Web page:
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TSA screened 1M passengers in a day for first time since March

By Jean Lotus
TSA agents wait for passengers at St. Louis-Lambert International Airport on March 28 soon after the pandemic disrupted air travel. File Photo by Bill Greenblatt/UPI | <a href="/News_Photos/lp/afa871ca2adbf029690507bb9bd8e394/" target="_blank">License Photo</a>
TSA agents wait for passengers at St. Louis-Lambert International Airport on March 28 soon after the pandemic disrupted air travel. File Photo by Bill Greenblatt/UPI | License Photo

Oct. 19 (UPI) -- More than 1 million passengers were screened in a single day at U.S. airports for the first time since March, the Transportation Security Administration announced Monday.

Airline travel remains below pre-pandemic levels, but the the single-day passenger volume on Sunday is a "noteworthy development," the agency said in a statement.

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More than 6.1 million passengers passed through checkpoints nationwide last week, which was the highest weekly volume for TSA since the start of the COVID-19 pandemic the agency said.

Air travel is still far below previous levels, with U.S. airlines carrying 70% fewer scheduled passengers in August 2020 than in August 2019, according to the U.S Bureau of Transportation Statistics.

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Even as the agency implemented new "Real ID" requirements to fly on Oct. 1, TSA has also developed new pandemic health technology such as plastic screens, automatic ID readers that allow screeners to avoid touching passenger documents, and new carry-on bag scanners that let screeners peer inside bags without opening them. This allows customer lines to move faster, the TSA said.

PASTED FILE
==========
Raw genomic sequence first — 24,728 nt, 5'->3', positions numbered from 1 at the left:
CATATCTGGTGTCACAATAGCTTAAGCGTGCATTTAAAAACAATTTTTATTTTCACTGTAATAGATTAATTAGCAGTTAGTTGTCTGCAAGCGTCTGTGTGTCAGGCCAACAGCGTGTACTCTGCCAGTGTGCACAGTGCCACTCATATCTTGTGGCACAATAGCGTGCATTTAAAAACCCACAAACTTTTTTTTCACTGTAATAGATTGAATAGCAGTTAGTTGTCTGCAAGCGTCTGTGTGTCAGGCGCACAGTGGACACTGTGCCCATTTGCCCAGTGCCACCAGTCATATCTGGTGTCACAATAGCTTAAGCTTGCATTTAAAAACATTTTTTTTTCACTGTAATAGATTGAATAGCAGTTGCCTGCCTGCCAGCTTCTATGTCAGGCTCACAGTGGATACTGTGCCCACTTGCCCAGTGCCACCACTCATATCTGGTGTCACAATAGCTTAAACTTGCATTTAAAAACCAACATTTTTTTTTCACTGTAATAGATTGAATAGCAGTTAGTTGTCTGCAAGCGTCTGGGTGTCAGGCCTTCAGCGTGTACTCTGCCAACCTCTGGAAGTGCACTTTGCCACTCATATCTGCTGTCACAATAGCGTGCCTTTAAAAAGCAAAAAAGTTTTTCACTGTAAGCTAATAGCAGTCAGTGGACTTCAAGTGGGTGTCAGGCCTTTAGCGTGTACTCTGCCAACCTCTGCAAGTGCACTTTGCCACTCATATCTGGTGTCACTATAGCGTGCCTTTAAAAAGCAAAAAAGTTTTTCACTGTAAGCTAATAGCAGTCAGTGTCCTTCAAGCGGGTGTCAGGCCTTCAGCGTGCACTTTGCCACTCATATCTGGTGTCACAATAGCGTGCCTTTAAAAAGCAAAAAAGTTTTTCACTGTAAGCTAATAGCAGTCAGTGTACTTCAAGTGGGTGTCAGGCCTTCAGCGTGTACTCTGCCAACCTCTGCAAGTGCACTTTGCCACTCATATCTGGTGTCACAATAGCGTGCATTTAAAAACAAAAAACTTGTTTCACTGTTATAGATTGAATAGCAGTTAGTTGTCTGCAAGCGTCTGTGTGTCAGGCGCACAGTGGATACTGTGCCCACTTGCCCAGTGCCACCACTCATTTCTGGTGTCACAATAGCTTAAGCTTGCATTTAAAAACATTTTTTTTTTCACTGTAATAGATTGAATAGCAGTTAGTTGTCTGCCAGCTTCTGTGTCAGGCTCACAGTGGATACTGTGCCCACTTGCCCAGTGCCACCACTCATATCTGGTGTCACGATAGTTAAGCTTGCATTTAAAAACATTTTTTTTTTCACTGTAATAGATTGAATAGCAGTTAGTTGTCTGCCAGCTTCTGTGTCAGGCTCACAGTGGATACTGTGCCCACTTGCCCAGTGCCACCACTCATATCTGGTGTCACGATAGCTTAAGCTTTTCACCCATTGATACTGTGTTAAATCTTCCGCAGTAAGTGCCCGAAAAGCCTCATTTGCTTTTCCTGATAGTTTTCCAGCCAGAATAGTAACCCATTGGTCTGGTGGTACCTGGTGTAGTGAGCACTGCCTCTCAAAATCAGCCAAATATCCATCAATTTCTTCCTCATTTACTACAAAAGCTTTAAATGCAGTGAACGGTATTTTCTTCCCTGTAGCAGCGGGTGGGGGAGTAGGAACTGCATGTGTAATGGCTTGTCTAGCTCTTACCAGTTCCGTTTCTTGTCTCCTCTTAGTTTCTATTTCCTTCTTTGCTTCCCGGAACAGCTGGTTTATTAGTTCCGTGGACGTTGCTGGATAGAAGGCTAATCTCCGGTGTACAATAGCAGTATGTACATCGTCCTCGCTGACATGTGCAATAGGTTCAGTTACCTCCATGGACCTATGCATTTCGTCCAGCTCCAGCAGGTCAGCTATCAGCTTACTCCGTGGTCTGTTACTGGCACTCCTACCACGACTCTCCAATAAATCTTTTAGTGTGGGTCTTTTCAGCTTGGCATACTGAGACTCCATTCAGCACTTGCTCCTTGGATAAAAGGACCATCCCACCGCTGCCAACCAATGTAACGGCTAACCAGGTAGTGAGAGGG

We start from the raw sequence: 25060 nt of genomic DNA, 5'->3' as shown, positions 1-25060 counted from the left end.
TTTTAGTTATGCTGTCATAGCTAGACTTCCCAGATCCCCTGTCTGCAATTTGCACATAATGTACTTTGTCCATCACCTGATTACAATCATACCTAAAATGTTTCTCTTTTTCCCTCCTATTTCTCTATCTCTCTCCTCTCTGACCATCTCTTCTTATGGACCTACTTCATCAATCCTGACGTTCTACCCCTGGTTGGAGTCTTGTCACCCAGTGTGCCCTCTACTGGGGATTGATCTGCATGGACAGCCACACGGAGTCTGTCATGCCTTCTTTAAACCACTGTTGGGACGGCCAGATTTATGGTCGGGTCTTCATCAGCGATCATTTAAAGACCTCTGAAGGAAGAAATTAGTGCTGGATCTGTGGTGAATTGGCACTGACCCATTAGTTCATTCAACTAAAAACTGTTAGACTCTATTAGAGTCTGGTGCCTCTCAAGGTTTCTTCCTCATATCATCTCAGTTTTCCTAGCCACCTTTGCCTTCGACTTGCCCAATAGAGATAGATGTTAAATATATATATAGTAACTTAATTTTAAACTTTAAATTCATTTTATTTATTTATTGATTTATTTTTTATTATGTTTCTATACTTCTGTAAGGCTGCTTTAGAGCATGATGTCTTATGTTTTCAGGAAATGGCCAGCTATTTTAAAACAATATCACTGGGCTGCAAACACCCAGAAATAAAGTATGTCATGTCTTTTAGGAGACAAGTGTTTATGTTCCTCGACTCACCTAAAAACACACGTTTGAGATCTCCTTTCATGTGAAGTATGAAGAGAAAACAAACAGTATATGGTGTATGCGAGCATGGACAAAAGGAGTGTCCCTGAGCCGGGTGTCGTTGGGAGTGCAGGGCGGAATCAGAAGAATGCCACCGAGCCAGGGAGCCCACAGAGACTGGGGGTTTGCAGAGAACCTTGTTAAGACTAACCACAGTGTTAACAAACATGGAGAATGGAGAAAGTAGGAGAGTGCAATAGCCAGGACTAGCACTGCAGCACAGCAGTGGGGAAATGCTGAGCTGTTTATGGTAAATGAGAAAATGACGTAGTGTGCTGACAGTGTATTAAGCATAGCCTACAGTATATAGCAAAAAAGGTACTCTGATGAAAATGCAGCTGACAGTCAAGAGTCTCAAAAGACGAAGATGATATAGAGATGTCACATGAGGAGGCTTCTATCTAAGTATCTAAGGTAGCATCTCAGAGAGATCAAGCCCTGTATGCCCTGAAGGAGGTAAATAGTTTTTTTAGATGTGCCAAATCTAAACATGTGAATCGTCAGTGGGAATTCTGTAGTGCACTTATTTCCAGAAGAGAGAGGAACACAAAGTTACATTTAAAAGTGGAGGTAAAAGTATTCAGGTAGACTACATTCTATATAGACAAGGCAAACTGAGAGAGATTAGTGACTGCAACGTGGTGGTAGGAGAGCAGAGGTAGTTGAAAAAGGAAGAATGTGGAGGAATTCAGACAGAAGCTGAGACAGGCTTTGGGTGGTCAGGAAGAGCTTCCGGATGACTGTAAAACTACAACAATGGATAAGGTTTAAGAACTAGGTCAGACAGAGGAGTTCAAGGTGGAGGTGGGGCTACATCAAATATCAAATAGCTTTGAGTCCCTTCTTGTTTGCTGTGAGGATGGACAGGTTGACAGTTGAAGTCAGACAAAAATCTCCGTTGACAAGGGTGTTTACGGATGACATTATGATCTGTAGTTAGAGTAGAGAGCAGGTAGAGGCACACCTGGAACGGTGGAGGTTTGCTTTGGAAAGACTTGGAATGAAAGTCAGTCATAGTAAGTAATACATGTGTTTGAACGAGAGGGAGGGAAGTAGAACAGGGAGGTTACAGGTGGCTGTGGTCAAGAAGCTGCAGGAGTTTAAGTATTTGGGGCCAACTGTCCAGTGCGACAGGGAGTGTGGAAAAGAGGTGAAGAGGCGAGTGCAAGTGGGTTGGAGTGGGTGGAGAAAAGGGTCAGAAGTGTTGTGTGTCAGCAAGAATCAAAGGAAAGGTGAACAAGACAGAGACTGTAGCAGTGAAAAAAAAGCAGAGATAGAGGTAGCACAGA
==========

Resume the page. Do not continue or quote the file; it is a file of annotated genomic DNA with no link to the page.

Traditionally, close to 38 million people travel during the U.S. Thanksgiving holiday, but those levels are expected to be down significantly, especially after recommendations against holiday travel from the U.S. Centers for Disease Control and Prevention.

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Airlines worldwide have experienced significant losses since the pandemic began and most have made cutbacks to offset the lost revenue.

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A round of furloughs and layoffs among U.S. air carriers began in October when furlough protections in $25 billion congressional CARES Act pandemic rescue legislation expired. Airlines and unions have continued to urge Congress to pass $25 billion in new airline rescue funding, which has been caught in a political battle between House Democrats and Senate Republicans.

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